The popular YouTube videos “German compared to other languages” didn’t really help me when justifying my decision to choose German as my ab initio language. Who would rather commit to four years studying the language whose word for butterfly is Schmetterling and not papillon or farfalla ?

Now in my second year of the ab initio German course, I stand by my decision to take up German as part of my degree. Why? Well, despite its reputation for being complicated, German is actually quite a logical language (at least compared to the endless list of French grammar exceptions anyway!). I may still stressfully pause before I say anything in order to figure out which translation of the I am going to use, but I can (kind of) see the logic behind the dreaded cases. Moreover, after spending seven years trying to decide when to use the passé composé, imparfait, passé simple or passé antérieur (what even is this?) in French, you can imagine my relief that in German there are only two commonly used past tenses and it’s not (too) important which you use in speech. And future? No need to worry about verb stems: with German you can use the present tense and just add a word like morgen (tomorrow) or nächstes Jahr (next year) which makes it pretty obvious you’re talking about a point in the future – logical, right?

Joking aside, the thought of reading Thomas Mann’s paragraph-long sentences does at times make me question my own choice, but the usefulness of German in understanding the development of modern European thought and being able to read seminal texts in their original language such as Immanuel Kant’s Beantwortung der Frage: Was ist Aufklärung? (Answering the Question: what is Enlightenment) is rather rewarding. But perhaps the best thing is that German has the reputation of being a difficult language. Therefore, when you casually drop into conversation that you only started learning it a year and a half ago and someone asks you what the longest German word you know is,  you can confidently roll off the compound noun  Kraftfahrzeughaftpflichtversicherung. Moreover, you can explain why the word is logically constructed. Trust me, people will think you’re amazing. So, don’t be put off just because the word for daisy is Gänseblümchen.

German at Oxford

In February we ran an open day for prospective students of German at Oxford. In the recording below, Prof. Henrike Lähnemann gives an overview of German at Oxford.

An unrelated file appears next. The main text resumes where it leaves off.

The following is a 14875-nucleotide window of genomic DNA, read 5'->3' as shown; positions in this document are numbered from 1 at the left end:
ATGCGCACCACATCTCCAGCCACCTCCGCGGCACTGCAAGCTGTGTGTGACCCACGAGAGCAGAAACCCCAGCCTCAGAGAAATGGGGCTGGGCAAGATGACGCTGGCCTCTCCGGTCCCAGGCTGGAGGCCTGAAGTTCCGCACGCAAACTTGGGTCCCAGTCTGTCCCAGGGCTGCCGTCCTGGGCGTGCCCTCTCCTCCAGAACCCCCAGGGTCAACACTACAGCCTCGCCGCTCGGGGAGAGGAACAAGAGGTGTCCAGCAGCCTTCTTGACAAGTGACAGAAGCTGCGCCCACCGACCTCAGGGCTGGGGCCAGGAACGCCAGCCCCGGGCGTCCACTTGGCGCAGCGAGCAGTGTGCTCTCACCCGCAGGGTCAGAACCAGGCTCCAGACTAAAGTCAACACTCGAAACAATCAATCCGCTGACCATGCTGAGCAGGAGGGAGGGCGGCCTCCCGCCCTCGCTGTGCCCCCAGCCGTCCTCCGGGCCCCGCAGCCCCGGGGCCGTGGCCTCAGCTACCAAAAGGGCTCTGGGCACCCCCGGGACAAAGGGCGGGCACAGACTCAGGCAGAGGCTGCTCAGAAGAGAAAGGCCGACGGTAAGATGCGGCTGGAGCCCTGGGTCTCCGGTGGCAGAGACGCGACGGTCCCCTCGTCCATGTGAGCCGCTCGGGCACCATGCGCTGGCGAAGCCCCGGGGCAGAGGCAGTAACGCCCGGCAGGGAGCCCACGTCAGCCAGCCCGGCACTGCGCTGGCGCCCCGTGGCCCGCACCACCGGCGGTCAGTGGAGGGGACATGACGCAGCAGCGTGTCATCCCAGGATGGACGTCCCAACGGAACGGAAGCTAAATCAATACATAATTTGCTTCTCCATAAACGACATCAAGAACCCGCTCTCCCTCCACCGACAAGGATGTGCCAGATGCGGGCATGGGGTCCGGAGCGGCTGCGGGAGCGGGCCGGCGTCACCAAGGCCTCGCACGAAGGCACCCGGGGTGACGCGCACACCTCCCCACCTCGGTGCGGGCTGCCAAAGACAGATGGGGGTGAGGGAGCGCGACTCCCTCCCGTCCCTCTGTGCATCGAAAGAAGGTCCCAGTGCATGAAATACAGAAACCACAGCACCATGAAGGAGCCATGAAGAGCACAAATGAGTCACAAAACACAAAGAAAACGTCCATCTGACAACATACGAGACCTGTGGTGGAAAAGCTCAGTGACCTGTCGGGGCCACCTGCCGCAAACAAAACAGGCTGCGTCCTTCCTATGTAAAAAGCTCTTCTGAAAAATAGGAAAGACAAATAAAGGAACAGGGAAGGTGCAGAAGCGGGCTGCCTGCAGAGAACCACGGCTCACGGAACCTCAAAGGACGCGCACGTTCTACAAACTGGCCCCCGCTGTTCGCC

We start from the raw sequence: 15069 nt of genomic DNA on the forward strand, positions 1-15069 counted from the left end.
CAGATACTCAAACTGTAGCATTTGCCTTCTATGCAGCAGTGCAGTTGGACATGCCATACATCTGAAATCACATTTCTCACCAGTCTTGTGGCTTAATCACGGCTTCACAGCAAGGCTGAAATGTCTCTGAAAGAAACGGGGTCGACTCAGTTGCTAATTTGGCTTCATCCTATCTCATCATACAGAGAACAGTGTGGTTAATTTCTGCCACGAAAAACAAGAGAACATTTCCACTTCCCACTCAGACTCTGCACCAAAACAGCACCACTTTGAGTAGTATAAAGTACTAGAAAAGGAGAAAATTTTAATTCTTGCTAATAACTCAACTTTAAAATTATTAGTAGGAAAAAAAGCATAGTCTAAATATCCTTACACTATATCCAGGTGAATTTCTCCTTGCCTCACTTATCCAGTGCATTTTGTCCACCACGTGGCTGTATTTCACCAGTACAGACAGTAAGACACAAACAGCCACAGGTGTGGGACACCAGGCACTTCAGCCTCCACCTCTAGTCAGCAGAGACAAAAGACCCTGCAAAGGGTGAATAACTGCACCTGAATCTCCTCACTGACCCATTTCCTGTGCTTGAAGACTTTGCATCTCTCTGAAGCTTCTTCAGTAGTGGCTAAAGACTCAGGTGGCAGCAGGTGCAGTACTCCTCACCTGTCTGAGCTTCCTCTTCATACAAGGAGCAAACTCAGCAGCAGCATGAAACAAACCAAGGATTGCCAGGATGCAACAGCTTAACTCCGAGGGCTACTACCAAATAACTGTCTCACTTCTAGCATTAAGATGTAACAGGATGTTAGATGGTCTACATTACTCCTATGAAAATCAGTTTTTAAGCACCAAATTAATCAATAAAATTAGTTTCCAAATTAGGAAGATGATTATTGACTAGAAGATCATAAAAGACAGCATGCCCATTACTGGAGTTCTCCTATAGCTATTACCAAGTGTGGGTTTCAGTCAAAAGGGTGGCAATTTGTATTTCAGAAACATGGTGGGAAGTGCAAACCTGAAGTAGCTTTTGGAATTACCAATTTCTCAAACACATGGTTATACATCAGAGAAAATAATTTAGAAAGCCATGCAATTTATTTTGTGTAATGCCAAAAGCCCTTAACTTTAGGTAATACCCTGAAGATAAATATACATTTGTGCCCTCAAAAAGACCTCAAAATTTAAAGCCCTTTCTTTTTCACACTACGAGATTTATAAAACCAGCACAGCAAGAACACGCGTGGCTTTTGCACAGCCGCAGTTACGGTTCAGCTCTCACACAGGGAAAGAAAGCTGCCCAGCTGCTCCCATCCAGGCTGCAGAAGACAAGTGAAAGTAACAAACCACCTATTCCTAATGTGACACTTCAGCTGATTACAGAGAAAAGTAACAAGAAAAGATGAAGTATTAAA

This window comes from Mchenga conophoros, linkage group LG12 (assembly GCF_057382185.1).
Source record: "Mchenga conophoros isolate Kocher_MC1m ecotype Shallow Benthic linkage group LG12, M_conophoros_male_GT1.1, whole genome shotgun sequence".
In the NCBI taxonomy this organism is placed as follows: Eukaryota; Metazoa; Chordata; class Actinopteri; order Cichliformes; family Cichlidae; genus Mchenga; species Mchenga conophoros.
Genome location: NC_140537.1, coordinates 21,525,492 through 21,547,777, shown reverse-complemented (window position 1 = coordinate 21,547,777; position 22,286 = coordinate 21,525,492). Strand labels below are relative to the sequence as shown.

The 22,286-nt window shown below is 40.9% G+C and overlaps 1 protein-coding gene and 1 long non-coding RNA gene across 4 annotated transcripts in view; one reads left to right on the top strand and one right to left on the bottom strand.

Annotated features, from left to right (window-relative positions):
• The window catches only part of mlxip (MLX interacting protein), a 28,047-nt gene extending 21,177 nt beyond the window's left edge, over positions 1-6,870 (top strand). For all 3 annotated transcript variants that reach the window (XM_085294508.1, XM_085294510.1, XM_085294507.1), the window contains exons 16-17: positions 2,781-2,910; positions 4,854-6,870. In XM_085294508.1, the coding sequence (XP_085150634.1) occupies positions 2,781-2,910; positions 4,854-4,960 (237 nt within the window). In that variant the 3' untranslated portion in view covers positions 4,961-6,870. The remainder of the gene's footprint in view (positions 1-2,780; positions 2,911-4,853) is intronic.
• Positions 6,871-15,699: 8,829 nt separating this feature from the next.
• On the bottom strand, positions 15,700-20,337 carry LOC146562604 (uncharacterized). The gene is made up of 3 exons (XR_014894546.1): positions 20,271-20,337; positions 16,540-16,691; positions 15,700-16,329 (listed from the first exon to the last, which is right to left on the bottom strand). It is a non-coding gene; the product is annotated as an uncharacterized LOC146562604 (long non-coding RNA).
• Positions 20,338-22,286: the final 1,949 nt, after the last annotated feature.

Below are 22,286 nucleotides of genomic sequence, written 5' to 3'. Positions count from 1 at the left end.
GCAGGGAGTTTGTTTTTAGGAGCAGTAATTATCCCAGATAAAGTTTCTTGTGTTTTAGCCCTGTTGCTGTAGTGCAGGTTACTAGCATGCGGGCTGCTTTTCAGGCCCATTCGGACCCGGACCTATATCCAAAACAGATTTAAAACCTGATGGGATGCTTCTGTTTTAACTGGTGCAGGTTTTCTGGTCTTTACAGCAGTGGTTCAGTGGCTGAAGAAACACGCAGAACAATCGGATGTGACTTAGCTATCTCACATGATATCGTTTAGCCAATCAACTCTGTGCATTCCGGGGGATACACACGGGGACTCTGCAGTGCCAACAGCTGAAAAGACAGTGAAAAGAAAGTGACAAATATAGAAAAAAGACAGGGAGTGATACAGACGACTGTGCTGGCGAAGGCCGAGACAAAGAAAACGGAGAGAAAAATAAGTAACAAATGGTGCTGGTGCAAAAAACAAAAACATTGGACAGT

We offer German at a variety of entry levels, from post-A Level to beginner. The first-year course is designed to provide a structured introduction to the areas of the subject which will then be explored in depth later on. It is closely tailored to the entry level in order to equip all students with the necessary knowledge and skills. Whatever the starting-point, students study the same course for the second, third and fourth years.

In the first year, you will consolidate and improve your language skills while exploring issues of twentieth-century German society and developing an appreciation of German language and literary culture. A key element for post-A-level students is a course entitled Deutsche Gesellschaft und Kultur seit 1890. This is taught in German, in lectures and small classes, and is the basis for an integrated study of modern German language and literature. In tutorials and classes students on all of the first-year pathways will explore a range of literary texts and develop their oral and
written presentation skills in both English and German. The emphasis is on literature from 1890 to 1933 – a period of huge social change and industrial advance, and of the redefinition of the modern German nation through politics and war.

But students are also introduced to texts from other periods of German cultural history, from the medieval to the contemporary. The second and final years permit you to choose from a wide array of subjects, including the study of literary texts and cultural history from 800AD to the present day, modern linguistics and linguistic history, and a constantly evolving range of special authors and special subjects, including: Old Norse Sagas, Yiddish, women’s writing, medieval Minnesang, Nietzsche, cinema studies, the literature of the GDR, contemporary writing, advanced translation.

One of the great attractions of the Modern Languages course is the year abroad. Many students go as language assistants to schools in Germany, Austria or Switzerland. This offers an excellent opportunity for becoming integrated in a German-speaking community, and it is well-paid work which leaves time for you to continue your studies, travel and pursue other interests. Students of
German have also worked for international companies, in art galleries and museums, and at dance or theatre school. Others have studied at one of the many German universities with which Oxford has ties. Immersion in the language and society is an enormous benefit to our students. The key is to enjoy and to learn.